Sunday 23 July 2017

It Comes at Night by Trey Edward Shults

To paraphrase Groucho Marx, "There's nothing like a great horror movie... and this is nothing like a great horror movie."

It's not that it's bad, exactly, it's just that it's utterly inconsequential... 

The cast is strong, though, with the reliable Joel Edgerton in the lead as Paul. Edgerton himself is a writer-director who has crafted a good suspense/horror film (The Gift), but he is just an actor here.

The movie is written and directed by Trey Edward Shults. The set up is that a terrible plague has swept the world. Paul and his family have sensibly isolated themselves in a cabin in the woods.

When an outsider turns up (Christopher Abbott as Will) they assume he is an interloper who has come to steal from them — clean water is a valuable resource. 

But Will says he has a vulnerable family who are waiting for him...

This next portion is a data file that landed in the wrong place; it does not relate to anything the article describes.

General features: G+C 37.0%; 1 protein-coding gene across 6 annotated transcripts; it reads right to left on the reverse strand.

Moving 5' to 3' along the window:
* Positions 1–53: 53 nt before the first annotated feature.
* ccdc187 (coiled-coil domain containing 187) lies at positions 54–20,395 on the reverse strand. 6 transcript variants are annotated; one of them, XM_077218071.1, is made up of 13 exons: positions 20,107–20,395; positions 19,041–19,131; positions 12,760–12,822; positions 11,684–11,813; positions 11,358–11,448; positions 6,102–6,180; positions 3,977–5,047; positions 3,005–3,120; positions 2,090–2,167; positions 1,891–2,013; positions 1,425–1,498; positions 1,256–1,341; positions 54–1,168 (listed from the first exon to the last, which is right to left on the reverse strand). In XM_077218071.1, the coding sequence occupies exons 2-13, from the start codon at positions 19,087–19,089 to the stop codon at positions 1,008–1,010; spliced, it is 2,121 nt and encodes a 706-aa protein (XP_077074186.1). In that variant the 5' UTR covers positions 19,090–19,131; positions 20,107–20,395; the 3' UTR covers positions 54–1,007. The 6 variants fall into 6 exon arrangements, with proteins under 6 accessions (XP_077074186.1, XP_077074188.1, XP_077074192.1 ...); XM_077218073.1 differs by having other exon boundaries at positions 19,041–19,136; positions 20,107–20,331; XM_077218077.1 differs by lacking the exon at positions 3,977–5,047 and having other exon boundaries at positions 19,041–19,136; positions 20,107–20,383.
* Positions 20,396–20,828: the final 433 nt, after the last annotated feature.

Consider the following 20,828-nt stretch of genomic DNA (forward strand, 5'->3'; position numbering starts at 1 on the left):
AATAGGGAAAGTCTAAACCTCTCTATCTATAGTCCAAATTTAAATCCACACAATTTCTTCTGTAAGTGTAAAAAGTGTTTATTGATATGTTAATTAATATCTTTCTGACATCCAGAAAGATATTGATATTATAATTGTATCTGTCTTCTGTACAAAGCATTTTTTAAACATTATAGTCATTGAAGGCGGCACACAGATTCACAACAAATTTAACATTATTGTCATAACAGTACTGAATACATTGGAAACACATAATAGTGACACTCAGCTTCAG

Paul decides to give them a chance and Will's family move in with our heroes. But can we trust them?

It's a perfectly viable set up for a suspenseful tale, and there are some effective sequences. 

But the script is threadbare. The cheapest gimmick in any horror movie is to throw in a dream sequence to provide a shock. This movie does this not once, but five or six times. 

It seems to be the only trick available to the writer.

It Comes at Night is big disappointment. If you want a horror movie which really does the job, and is a masterpiece into the bargain, see Get Out by Jordan Peele. 

It Comes at Night would never have ranked very high, but coming in the wake of that classic, it hardly exists at all.

I liked the dog, Stanley, though....

(Image credits: only three posters at Imp Awards. The alternate poster with a tree comes from Lil Wayne.)

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